Drenched in a haze of pouring rain, Georgie (Jackson Robert Scott) chases his wax painted boat down as it races through the torrent of rain water surging through a street gutter and into a drain. Peering into the chasm Georgie’s disappointment is quickly replaced with fear, as the yellow gleaming eyes of Pennywise (Bill Skarsgård) illuminate the darkness. Their interaction typifies director Andy Muschietti’s approach to strike fear in the viewer. The Alfred Hitchcock guide to suspense was to show you a thread – like a ticking time bomb under a table - and then shifting back into the story as you anxiously count down the seconds until BOOM. In “IT,” Pennywise the clown is the bomb that we’re sure is about to explode and his interaction with Georgie is just the first in a series of agonising encounters where we experience Pennywise’s explosive power. Muschietti does not pull any punches, these kids are in the deepest trouble.
The emergence of Pennywise appears inextricably linked to the disappearance of several local children from the town of Derry, and a group of outsider kids band together - battling monstrous visions to uncover the truth. The latest adaptation of Stephen King’s “IT” (the epic novel was earlier adapted as a telemovie featuring Tim Curry as Pennywise) is shocking, while successfully forging a memorable bond between the key characters. It creates an atmosphere of fear and isolation as the adults in the town of Derry are struck with a collective blindness to Pennywise’s horrific deeds.
In any adaptation things are lost (or gained) in the translation to the screenplay. In the case of “IT” two notable differences are the time period in which the film is set (shifting from the 1950s to the 1980s) and isolating the children’s story (the novel charts the story of our ‘Losers’ from their halcyon days to adulthood). As a new wave of American filmmakers have reached prominence our cinema screens and prestige television streams have made a shift to the 1980s as a new mythological space, much like the 50s and the Old West had been before. This change does not seem to be motivated by a nostalgic yearning, instead writers Chase Palmer, Cary Fukunaga and Gary Dauberman reach back to enjoy a time where children as entities weren’t being ‘molly coddled.’ In the horror movies of the period – like the “Nightmare on Elm Street”, “Friday the 13th” and “Halloween” series to name just a few - filmmakers weren’t afraid to show children in peril. For these now established creatives one would wager that, like this critic, they have fond memories watching movies that weren't age appropriate and having the living shit scared out of them; it was character building.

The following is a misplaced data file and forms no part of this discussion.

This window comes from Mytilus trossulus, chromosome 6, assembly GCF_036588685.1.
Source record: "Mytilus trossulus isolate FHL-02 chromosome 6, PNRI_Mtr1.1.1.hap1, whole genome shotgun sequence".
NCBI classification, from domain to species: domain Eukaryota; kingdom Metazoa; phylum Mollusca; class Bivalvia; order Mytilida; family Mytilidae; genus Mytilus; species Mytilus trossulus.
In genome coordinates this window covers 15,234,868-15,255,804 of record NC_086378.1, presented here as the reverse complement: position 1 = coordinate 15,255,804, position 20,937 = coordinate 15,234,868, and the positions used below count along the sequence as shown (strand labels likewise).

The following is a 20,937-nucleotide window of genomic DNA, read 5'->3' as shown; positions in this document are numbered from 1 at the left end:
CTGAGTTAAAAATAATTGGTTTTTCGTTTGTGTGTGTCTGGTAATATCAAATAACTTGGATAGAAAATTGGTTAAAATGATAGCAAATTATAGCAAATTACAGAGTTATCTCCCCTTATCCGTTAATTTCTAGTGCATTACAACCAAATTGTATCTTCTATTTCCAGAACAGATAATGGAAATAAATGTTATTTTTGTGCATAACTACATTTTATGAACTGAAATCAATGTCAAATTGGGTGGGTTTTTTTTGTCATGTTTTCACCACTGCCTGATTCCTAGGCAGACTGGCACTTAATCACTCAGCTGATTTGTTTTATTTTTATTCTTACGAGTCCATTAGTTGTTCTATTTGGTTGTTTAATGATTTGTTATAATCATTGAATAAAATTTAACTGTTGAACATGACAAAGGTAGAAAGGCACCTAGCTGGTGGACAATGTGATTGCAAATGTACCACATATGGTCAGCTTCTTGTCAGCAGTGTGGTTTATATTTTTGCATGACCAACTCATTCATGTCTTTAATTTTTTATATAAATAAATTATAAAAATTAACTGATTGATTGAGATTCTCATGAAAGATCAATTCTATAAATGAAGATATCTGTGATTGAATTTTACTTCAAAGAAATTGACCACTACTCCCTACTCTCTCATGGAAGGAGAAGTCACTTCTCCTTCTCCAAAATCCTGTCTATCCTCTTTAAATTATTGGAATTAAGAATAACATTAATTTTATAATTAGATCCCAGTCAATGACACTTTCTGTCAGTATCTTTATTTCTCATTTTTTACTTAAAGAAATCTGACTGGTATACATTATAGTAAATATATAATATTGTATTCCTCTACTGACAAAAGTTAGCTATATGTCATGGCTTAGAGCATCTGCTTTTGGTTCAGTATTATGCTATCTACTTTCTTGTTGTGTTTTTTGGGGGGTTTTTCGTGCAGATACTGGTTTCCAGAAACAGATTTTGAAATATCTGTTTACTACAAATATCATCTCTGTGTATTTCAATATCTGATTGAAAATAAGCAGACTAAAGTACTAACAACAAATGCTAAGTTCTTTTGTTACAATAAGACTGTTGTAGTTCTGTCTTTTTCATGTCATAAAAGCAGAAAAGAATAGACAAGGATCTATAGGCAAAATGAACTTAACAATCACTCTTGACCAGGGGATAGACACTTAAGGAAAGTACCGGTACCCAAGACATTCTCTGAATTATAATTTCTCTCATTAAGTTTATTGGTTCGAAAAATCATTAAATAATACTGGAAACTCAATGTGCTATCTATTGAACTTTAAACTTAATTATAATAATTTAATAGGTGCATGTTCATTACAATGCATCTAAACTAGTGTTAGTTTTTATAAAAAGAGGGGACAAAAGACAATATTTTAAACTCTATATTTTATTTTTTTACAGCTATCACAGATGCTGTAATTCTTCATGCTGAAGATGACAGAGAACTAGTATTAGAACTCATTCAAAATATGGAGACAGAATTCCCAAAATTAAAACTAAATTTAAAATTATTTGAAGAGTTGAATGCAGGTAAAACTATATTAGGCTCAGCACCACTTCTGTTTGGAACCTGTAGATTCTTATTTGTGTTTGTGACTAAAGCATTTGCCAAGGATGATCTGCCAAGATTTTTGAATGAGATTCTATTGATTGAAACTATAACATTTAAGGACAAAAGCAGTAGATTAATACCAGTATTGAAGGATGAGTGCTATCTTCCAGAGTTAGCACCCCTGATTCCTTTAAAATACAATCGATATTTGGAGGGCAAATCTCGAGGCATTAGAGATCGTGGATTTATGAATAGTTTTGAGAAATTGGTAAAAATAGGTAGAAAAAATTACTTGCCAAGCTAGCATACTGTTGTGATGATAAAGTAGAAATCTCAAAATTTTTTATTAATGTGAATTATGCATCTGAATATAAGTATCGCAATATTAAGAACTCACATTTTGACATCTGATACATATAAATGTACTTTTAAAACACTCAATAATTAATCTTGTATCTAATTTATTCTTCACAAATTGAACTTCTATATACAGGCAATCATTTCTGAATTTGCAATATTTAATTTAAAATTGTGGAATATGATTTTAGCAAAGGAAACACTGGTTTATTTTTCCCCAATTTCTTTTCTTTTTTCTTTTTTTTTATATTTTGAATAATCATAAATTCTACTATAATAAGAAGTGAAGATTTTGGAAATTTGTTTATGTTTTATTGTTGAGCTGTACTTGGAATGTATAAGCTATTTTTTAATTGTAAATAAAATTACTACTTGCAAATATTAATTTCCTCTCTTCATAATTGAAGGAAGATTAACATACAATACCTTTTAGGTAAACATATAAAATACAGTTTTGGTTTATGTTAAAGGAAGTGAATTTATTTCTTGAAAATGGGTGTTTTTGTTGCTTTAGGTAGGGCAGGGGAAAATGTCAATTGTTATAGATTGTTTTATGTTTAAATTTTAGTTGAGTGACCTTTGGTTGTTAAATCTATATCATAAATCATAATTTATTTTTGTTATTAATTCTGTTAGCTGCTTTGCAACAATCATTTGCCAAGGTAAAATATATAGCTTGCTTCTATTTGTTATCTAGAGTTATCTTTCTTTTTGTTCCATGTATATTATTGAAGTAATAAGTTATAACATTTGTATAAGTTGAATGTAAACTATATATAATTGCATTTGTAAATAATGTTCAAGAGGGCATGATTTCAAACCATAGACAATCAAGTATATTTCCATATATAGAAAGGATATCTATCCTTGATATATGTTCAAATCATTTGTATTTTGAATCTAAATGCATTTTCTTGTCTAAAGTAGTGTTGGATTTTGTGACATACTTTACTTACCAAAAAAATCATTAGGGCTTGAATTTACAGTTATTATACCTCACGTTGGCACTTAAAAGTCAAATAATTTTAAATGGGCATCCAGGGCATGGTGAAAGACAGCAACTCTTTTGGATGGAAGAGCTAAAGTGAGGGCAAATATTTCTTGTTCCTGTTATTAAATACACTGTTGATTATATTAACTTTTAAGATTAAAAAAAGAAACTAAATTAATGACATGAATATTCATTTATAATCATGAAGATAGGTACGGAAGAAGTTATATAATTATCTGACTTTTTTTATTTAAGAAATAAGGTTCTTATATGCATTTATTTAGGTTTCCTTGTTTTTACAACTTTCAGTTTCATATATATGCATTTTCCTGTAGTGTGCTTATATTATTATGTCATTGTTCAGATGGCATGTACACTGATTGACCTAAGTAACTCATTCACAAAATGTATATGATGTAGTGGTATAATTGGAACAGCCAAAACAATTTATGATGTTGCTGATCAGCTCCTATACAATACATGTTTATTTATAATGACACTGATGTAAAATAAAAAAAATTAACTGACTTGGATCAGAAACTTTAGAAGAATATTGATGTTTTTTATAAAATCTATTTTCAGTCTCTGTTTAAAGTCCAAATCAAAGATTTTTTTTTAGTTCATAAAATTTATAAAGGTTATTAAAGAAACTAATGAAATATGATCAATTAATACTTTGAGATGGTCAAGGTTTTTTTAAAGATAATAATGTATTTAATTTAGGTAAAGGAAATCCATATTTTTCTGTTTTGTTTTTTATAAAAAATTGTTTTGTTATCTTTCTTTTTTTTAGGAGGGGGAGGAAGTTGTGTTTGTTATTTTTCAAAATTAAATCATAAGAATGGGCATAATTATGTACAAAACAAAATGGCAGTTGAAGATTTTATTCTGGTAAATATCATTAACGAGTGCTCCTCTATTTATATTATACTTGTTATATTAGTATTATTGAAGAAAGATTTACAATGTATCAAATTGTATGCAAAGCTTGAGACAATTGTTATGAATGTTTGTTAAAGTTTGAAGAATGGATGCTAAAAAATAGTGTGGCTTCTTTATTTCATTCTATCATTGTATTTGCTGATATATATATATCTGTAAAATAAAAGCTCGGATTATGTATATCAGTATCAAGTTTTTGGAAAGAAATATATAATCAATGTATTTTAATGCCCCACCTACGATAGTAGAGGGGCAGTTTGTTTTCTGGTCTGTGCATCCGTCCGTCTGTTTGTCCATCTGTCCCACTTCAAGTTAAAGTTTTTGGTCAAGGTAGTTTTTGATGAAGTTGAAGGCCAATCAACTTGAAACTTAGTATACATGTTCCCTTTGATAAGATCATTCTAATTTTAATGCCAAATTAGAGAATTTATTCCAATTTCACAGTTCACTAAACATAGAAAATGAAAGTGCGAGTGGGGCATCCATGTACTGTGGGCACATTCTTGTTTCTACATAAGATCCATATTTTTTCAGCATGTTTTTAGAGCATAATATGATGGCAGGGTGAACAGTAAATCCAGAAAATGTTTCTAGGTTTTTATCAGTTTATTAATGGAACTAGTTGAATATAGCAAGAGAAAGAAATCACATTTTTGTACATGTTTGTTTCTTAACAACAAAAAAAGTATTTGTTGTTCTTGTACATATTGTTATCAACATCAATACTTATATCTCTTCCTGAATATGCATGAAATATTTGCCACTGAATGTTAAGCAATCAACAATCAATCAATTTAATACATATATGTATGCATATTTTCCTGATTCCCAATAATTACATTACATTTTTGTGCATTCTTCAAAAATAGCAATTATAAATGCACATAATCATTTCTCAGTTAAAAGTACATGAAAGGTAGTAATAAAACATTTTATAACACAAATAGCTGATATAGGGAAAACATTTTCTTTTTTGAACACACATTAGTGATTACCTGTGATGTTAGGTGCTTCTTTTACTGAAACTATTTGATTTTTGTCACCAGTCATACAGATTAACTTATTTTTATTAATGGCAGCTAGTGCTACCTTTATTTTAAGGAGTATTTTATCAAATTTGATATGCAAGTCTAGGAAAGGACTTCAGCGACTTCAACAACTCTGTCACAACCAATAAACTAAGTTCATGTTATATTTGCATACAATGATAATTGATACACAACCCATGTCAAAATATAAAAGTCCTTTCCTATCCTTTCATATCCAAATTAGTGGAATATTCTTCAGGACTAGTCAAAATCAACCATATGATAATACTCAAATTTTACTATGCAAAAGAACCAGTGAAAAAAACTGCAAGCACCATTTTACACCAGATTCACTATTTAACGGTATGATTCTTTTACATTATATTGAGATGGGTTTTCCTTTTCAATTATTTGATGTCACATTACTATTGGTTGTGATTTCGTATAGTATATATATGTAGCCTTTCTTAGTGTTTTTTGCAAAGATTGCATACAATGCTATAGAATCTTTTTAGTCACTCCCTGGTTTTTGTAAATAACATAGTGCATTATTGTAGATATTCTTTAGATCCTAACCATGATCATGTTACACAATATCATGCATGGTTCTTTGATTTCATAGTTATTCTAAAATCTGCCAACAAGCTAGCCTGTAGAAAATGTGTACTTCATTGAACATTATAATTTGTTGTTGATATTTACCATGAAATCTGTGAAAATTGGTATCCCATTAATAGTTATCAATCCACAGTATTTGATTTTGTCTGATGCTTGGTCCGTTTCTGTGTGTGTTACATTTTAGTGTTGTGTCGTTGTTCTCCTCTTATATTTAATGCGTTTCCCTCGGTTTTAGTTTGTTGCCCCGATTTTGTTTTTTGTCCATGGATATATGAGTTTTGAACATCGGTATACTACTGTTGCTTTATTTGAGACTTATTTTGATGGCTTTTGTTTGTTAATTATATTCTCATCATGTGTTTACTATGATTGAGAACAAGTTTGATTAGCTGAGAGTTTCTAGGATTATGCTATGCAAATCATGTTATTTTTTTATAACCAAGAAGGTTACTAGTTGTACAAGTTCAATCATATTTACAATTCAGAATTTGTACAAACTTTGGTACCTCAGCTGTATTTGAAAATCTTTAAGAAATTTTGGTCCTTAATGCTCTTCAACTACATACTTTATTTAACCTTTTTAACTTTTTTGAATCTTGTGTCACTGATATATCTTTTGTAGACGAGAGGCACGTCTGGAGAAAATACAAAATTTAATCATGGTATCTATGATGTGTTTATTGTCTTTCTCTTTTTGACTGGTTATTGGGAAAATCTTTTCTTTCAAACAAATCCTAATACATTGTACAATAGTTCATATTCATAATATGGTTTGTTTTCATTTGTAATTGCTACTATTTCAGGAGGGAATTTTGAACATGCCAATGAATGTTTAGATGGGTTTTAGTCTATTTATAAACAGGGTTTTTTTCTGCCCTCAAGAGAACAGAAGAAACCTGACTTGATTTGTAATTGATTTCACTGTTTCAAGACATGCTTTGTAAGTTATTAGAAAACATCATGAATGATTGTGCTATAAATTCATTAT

One can only be invested in the children in peril if you care deeply about the characters on screen. The performances by Jaeden Lieberher, Jeremy Ray Taylor, Sophia Lillis, Finn Wolfhard, Chosen Jacobs, Jack Dylan Grazer and Wyatt Oleff are tremendous. The strength of the characters — their bond – is the defining element of the film. Muschietti clearly isn’t simply a stunning visual filmmaker. Just as he did in the “Mama," he draws commanding performances out of the young actors. Each character has burdens to bear which are rendered in their home lives, their interactions with their parents and their family’s routine. The performers navigate that childish ball-busting, their look evokes that lovely awkward age between being dressed and dressing oneself; and their care - conveyed in the way that they gather around Bill (Lieberher) obsessively seeking the truth surrounding the disappearance of his brother Georgie (Scott).
The ensemble shares visions of their tormentor. Initially they each dismiss these vivid terrors as flights of fancy. From the safety of his cinema seat, this adult wanted to holler at the kids to run away from that danger. Stephen King’s work innately gets the incredible power of youthful imagination, that blurred line between vision, perception and imagination. This underpins the more sinister threads of the story between supernatural and psychological threats, and abusive threats and mental anguish - the balance between the literal terrors of childhood and adolescence and the supernatural horror that they must confront. The transition to adolescence makes them begin to question their visions. The power of Pennywise appears to me in his ability to bewitch the surrounding adults into inaction. The collective ignorance of the adult population generates the real terror.